The birds, lamenting, cried for you, Orpheus; the crowd of wild creatures; the hard flints; the trees that often gathered to your song, shedding their leaves, mourned you with bared crowns. They say the rivers, also, were swollen with their own tears, and the naiads and dryads, with dishevelled hair, put on sombre clothes. The poet’s limbs were strewn in different places: the head and the lyre you, Hebrus, received, and (a miracle!) floating in midstream, the lyre lamented mournfully; mournfully the lifeless tongue murmured; mournfully the banks echoed in reply. And now, carried onward to the sea, they left their native river-mouth and reached the shores of Lesbos, at Methymna. Here, as the head lay exposed on the alien sand, its moist hair dripping brine, a fierce snake attacked it. But at last Phoebus came, and prevented it, as it was about to bite, and turned the serpent’s gaping jaws to stone, and froze the mouth, wide open, as it was.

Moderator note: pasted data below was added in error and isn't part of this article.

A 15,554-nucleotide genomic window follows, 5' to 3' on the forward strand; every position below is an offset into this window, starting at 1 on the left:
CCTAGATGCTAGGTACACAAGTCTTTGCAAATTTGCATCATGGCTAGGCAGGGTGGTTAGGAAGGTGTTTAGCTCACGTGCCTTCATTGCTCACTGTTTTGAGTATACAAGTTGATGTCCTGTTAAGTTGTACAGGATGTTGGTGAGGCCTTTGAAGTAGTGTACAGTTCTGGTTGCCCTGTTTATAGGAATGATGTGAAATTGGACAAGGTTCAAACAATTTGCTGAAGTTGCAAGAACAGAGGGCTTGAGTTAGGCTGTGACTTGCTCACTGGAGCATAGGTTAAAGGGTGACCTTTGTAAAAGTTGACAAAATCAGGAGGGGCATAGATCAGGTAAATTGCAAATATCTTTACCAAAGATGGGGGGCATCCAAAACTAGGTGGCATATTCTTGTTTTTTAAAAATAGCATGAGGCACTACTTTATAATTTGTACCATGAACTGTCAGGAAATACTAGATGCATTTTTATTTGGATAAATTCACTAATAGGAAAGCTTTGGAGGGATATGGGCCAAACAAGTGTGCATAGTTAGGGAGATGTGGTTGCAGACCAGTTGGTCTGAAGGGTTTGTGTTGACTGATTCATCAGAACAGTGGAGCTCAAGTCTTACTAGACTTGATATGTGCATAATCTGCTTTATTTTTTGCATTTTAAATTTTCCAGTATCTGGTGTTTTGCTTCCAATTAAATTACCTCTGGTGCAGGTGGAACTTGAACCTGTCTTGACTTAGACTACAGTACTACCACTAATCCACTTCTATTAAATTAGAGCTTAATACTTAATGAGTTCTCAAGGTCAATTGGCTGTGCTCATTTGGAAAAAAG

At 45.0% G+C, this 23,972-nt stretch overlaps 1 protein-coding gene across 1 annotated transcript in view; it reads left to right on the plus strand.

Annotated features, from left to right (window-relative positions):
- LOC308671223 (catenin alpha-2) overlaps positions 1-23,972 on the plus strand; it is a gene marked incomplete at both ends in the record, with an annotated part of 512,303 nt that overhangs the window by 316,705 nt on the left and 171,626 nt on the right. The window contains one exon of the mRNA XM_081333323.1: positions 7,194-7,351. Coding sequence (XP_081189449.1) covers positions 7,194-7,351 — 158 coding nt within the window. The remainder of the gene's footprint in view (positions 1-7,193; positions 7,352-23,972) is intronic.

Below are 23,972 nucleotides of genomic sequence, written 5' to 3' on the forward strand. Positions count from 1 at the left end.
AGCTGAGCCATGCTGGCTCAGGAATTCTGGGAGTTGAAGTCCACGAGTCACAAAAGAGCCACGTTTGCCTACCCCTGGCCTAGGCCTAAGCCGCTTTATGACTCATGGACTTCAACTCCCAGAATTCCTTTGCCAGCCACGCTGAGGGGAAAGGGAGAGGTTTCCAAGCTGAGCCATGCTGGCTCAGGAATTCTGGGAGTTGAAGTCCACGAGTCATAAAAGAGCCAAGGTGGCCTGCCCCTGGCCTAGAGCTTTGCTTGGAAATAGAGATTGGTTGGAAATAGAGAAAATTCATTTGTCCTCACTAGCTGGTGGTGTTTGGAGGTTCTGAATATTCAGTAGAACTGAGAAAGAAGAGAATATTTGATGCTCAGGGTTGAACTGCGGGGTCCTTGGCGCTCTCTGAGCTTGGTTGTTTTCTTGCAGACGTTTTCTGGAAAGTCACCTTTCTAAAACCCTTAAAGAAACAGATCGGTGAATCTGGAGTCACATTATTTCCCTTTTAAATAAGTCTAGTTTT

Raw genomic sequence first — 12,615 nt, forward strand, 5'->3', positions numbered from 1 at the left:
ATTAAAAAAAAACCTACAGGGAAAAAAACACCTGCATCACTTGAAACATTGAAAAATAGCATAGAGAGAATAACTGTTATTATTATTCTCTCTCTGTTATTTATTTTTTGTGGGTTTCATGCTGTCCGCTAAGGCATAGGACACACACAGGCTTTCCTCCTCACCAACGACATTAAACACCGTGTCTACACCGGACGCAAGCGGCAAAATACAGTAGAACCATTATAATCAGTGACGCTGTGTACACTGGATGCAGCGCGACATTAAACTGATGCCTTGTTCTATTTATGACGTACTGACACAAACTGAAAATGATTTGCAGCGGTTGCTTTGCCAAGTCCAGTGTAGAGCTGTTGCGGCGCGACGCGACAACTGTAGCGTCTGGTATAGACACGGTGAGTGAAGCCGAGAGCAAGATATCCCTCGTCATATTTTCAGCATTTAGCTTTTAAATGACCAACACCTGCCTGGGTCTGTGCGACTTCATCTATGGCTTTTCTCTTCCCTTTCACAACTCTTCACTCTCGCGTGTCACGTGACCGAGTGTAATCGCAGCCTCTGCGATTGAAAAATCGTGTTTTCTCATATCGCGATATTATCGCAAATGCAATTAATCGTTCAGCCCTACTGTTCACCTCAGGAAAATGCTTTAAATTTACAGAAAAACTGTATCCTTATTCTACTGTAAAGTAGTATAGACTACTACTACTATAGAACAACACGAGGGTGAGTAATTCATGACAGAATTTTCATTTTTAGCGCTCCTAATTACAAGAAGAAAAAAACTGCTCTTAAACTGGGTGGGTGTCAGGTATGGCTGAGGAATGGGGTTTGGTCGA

The ghost of Orpheus sank under the earth, and recognised all those places it had seen before; and, searching the fields of the Blessed, he found his wife again and held her eagerly in his arms. There they walk together side by side; now she goes in front, and he follows her; now he leads, and looks back as he can do, in safety now, at his Eurydice.’
However, the god, Lyaeus, did not allow such wickedness by his followers to go unpunished. Grieved by the loss of the poet of his sacred rites, he immediately fastened down, with twisted roots, all the Thracian women who had seen the sin, since the path, that each one was on, at that moment, gripped their toes and forced the tips into the solid ground. As a bird, when it is caught in a snare, set by a cunning wild-fowler, and feels itself held, tightens the knot by its movement, beating and flapping; so each of the women, planted, stuck fast, terrified, tried uselessly to run. But the pliant roots held her, and checked her, struggling. When she looked for where her toenails, toes and feet were, she saw the wood spreading over the curve of her leg, and, trying to strike her thighs with grieving hands, she beat on oak: her breasts turned to oak: her shoulders were oak. You would have thought the jointed arms were real branches, and your thought would not have been wrong.